- 45%–65% of energy from carbohydrate
- 10%–35% of energy from protein
- 20%–35% of energy from fat
CARBOHYDRATE NEEDS OF SENIOR ATHLETES
Most athletes require a diet high in carbohydrates, and senior masters athletes are no different. Older athletes retain the abilities to store ingested carbohydrate as glycogen in the liver and muscles; to use glycogen as a source of fuel during exercise; and to recover muscle glycogen levels following exercise (Campbell & Geik 2004). Therefore, senior athletes require a DRI of 5–7 grams per kilogram per day (g/kg/day) for general fitness training (such as performing moderate-intensity exercise for less than 1 hour per day or several hours of low-intensity exercise). For athletes with a higher training load (volume and intensity), 7–10 g/kg/day should suffice (Rosenbloom 2006).
For nutrient-dense foods that are high in carbs, see the sidebar “The Best Food Choices for Older Athletes.”
FAT NEEDS OF SENIOR ATHLETES
Because fat is very calorically dense (9 calories per gram), it can be an excellent source of fuel. However, an older athlete’s fat intake should not be excessive; it should stay within the acceptable macronutrient distribution range of 20%–35% of total energy. Furthermore, older athletes should be sure to include essential fatty acids in their daily allotment of energy from fat. The IOM recommends 14 grams per day (g/day) of omega-6 fatty acids for older men and 11 g/day for older women. The intake guidelines for omega-3 fatty acids are 1.6 g/day for older men and 1.1 g/day for older women (Rosenbloom 2006).
Senior athletes should follow the American Heart Association’s guidelines to limit daily fat intake to less than 7% of total energy from saturated fat, less than 1% of total energy from trans fat and less than 300 milligrams (mg) of cholesterol each day (Lichtenstein et al. 2006).
For nutrient-dense foods that are high in healthy fats, see the sidebar “The Best Food Choices for Older Athletes.”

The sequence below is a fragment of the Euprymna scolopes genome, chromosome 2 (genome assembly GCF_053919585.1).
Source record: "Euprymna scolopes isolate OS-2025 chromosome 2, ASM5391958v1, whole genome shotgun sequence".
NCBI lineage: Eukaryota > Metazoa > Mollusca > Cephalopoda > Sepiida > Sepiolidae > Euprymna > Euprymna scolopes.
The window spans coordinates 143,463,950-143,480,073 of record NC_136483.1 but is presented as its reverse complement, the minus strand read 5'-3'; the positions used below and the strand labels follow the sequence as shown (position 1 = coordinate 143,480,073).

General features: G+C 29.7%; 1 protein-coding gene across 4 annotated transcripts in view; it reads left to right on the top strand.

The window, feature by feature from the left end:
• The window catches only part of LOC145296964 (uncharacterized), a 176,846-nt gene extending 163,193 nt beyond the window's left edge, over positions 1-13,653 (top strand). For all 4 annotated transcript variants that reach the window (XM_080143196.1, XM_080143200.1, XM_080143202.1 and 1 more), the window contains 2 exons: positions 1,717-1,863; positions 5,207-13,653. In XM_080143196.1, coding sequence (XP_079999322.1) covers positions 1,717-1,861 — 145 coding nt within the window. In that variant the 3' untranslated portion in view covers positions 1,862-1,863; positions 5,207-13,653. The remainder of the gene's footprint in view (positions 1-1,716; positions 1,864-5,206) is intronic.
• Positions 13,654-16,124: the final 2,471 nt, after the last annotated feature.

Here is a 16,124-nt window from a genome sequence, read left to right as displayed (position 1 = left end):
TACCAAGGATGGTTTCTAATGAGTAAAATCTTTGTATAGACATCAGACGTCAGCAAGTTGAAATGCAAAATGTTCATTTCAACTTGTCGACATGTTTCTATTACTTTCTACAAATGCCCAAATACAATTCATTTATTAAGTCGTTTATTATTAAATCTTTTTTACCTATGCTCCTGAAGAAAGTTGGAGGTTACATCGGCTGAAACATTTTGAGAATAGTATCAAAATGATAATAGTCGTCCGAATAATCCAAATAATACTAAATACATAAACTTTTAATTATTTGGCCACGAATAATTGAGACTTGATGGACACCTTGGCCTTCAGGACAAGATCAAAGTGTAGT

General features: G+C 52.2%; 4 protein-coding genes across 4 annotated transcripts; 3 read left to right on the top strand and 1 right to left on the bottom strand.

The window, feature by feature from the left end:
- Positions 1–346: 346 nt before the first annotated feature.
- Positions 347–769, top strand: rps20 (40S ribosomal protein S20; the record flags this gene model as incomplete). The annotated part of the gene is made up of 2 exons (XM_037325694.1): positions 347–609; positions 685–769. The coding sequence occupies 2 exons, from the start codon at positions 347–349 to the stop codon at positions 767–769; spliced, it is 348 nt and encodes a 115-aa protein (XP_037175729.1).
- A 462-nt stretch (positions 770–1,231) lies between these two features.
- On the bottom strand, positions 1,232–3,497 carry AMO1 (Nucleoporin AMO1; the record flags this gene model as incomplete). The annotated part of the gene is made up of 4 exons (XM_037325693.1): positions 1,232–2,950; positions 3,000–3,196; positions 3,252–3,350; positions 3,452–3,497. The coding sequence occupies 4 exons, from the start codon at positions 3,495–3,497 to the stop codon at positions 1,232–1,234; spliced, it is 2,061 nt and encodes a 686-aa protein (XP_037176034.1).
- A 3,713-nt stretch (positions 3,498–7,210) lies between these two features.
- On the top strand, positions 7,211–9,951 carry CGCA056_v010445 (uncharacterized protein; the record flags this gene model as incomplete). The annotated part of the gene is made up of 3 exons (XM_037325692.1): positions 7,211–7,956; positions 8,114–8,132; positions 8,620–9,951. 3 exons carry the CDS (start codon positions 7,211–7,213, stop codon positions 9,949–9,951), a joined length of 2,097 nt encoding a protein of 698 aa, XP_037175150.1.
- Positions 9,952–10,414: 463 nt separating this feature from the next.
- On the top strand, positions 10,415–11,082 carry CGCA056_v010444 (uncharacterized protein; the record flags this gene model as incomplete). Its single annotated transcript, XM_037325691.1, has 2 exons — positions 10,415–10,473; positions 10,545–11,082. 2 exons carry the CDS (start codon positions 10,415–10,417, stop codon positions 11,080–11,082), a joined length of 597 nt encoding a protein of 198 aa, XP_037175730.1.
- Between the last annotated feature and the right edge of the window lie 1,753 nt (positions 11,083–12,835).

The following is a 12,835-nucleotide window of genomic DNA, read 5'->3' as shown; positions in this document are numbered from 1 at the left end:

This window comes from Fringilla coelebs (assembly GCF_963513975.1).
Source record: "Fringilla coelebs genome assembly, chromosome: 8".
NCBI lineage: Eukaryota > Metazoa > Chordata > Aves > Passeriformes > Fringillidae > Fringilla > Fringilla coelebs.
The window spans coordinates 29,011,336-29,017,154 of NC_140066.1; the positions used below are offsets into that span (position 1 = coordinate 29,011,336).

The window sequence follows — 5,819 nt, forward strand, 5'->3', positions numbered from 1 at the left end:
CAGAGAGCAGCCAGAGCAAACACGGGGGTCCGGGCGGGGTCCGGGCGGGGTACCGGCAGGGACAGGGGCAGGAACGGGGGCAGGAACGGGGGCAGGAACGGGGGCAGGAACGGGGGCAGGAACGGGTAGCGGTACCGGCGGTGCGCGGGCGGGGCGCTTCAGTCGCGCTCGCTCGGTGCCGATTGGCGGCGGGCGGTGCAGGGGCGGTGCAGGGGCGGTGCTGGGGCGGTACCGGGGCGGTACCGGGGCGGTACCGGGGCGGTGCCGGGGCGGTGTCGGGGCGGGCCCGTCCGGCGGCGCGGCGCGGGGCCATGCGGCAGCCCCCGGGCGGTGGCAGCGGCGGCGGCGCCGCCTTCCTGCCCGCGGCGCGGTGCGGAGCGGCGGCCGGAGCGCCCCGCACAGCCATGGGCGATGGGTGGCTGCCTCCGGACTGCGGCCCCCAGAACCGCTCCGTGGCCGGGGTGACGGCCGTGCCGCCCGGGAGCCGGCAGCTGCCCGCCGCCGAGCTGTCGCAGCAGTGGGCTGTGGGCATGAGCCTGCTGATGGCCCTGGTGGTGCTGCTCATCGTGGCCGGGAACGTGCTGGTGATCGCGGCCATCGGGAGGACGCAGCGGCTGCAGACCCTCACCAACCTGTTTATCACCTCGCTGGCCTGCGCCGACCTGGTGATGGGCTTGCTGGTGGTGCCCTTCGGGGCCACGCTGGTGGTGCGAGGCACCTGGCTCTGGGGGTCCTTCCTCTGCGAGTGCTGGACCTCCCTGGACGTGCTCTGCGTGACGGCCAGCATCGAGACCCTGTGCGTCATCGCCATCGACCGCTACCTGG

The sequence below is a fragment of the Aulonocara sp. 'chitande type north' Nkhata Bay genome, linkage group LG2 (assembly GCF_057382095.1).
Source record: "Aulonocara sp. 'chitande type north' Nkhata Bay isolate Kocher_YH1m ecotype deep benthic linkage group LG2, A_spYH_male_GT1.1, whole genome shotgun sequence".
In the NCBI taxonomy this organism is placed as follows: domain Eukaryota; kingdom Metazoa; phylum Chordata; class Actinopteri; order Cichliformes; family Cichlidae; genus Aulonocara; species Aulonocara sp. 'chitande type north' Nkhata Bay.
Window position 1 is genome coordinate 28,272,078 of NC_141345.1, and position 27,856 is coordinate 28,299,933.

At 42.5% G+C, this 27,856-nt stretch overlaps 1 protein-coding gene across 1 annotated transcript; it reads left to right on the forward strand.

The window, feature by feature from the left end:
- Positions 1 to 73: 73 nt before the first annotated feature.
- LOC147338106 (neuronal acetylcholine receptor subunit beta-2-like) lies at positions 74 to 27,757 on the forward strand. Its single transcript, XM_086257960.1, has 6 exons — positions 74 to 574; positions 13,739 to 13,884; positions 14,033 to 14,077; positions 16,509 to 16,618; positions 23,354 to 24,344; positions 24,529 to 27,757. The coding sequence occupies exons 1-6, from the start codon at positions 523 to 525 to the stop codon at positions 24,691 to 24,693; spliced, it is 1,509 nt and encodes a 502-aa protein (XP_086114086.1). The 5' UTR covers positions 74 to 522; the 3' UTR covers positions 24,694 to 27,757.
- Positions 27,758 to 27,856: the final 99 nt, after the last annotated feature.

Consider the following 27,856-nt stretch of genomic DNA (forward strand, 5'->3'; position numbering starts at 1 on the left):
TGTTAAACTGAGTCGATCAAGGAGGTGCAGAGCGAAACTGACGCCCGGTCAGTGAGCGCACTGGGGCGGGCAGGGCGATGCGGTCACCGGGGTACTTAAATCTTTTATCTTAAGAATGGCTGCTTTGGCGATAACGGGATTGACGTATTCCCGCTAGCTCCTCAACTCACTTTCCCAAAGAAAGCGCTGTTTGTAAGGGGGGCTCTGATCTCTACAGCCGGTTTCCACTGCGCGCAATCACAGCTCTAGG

PROTEIN NEEDS OF SENIOR ATHLETES
Although there continues to be controversy as to how much protein athletes need to compete, most experts agree that those in training require a higher protein intake than their sedentary counterparts. The extra protein is vital for building lean body tissue, providing adequate amino acids to repair exercise-induced muscle damage and replacing the protein used as an energy source during exercise (Campbell & Geik 2004).
Given senior athletes’ overall age- related decline in lean body tissue and the likely decline in volume and intensity of training, the exact protein needs of this population is difficult to establish—and some suggest they may be lower than once thought. The Recommended Dietary Allowance (RDA) for protein has been set at 0.8 g/kg/day for all adults, regardless of age, although research is mixed as to whether older adults need more or less as they age (Campbell & Geik 2004). Certain studies on older active individuals have shown slight increases in protein needs during early phases of (strength) training, but not during continued strength training.
For practical purposes, senior athletes should aim for a protein intake similar to that of their younger competitors. Endurance athletes should get 1.2–1.4 g/kg/day of protein, whereas those involved in resistance training should aim for as much as 1.7 g/kg/day (Campbell & Geik 2004; Rosenbloom 2006; ADA 2009).
Keep in mind, protein utilization will not occur without adequate amounts of energy. Athletes who eat poorly, with insufficient energy and carbohydrate intake, and athletes in beginning stages of training need more protein to maintain their nitrogen balance. Furthermore, senior athletes who consume a low-calorie diet (typically 2,000 or fewer calories per day) must carefully monitor their overall nutrient intake to ensure that they are consuming adequate amounts of carbohydrate and protein. A low-calorie diet may not provide the macronutrients needed to achieve optimal carbohydrate stores, repair muscles and fuel the training load.
For nutrient-dense foods that are high in protein, see the sidebar “The Best Food Choices for Older Athletes.”